Some Advice for Traveling in Italy in July & August
Google ‘the best and worst times to visit Italy’ and just about every source you find will tell you that the best months to visit Italy are April through June and September through October and that the worst times to visit are July and August, when the weather gets uncomfortably hot and high season brings high prices and crowds. But what if summer is the only time you’re available?
That’s exactly the conundrum a couple of readers have approached me about. One reader emailed, “Many articles comment on how horribly hot and crowded July and August are in Rome and, in Italy in general, but alas, that's when the kids are off of school for longer travels to Europe. So, what advice would you give American families looking to travel to Rome in July or August?”
Another reader messaged me on Instagram, saying, “I am wanting to visit Italy again in July. This is the only month I can go this year. I’m wanting to do Amalfi Coast, Pompeii, etc. Is July a good time or what cities would be best to visit at that time?”
Having spent many summers in Italy—both in Rome and traveling around the country—I can assure you that if you can only come in the summer, all is not lost. You’ll just have to plan your trip strategically if you want to avoid the crowds and the heat. Here are my personal tips, as well as tips from a couple of experts based in Rome and Amalfi.
Adjust Your Hours
If you’ve ever wondered why many shops in Rome and throughout Italy close for a few hours in the afternoon (usually from 1 p.m. to 3 or 4 p.m.), the summer heat is one of the reasons why. Fodor’s Rome guidebook, which I updated last year and this year, says, “Summers are often sweltering so come in July and August if you like, but we advise doing as the Romans do—get up and out early, seek refuge from the afternoon heat, resume activities in the early evening, and stay up late to enjoy the nighttime breeze.”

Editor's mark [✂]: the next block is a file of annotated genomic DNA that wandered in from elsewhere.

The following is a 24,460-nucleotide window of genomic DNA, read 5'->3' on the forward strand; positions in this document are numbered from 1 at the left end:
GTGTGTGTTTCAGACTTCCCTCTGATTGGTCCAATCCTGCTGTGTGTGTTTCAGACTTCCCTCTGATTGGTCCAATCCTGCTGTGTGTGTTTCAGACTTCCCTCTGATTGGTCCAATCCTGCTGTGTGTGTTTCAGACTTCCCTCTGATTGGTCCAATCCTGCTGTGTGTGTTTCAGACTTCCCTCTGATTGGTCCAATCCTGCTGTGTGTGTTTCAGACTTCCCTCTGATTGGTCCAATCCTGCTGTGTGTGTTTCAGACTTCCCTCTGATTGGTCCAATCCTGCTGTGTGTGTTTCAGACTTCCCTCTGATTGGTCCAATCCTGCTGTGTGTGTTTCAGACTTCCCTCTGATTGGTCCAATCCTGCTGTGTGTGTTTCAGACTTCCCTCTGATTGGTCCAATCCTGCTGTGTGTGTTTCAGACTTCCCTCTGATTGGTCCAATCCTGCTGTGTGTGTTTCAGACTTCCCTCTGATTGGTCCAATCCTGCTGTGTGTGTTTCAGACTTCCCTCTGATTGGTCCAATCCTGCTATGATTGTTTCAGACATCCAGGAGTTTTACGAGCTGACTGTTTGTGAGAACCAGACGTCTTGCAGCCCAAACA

Luckily, there are plenty of ways to enjoy the summer evenings in Italy. Some attractions, like the Colosseum, offer evening tours and many museums and monuments stay open late on certain days of the week. From May 5 to October 28, the Vatican Museums stay open until 10:30 p.m. on Fridays and until 8 p.m. on Saturdays (the last entry is at 8:30 p.m. and 6 p.m., respectively).
Last year, when a friend was visiting in June, we did an evening tour of the Colosseum and were able to enjoy the monument without sweltering under the heat of the sun. This year, from May to September, that tour will be offered Tuesday through Saturday, from 8 p.m. until midnight (last entry at 10:30 p.m.). During our honeymoon in Sicily, Marco and I did an evening tour of the Valley of the Temples in Agrigento. Aside from just avoiding the heat, seeing these monuments illuminated at night is pretty spectacular.
It’s always worth checking to see if evening hours and tours are available or booking the last possible entry slot in the late afternoon. Otherwise, consider doing your sightseeing as early as possible in the morning, especially if you plan to visit archeological sites, which often have limited shade and places to sit. Last summer, I toured the Roman Forum, Palatine Hill, and Colosseum with Elisa Valeria Bove, an archeologist and CEO of Roma Experience. We started around 9 a.m. and finished around lunchtime. It got pretty hot as the day wore on, but it was definitely doable.
I asked Amalfi-based journalist, who writes the Substack and worked on the guidebook Moon Amalfi Coast with Capri, Naples & Pompeii, for her advice for traveling to the Amalfi Coast and Pompeii in July. She suggests visiting Pompeii later in the day. “The archaeological site is open until 7 p.m. (last entrance 5:30 p.m.) and the afternoon and early evening is a good time to avoid groups that usually arrive in two waves, one in the morning and one in the early afternoon.”
All of the tour operators I spoke to have said that demand is especially high this season, so if you want to travel in Italy this summer, planning ahead is crucial. Tickets for the major attractions like the Colosseum and the Vatican Museums are selling out instantly, with tickets swept up by scalpers who then resell them at a premium. If you think you’re likely to come back at a less busy time of year, I would suggest skipping the busiest attractions and visiting more under-the-radar museums instead.
With the exception of small museums, which don’t usually get crowded, you should be booking everything you can as far in advance as possible. Annie Ojile, founder of Scooteroma and Personalized Italy, emphasizes that you should book your tours as soon as you’ve booked your flights. Scooteroma still has availability in July, but if you wait until the last minute it’s extremely likely that the tours will book up.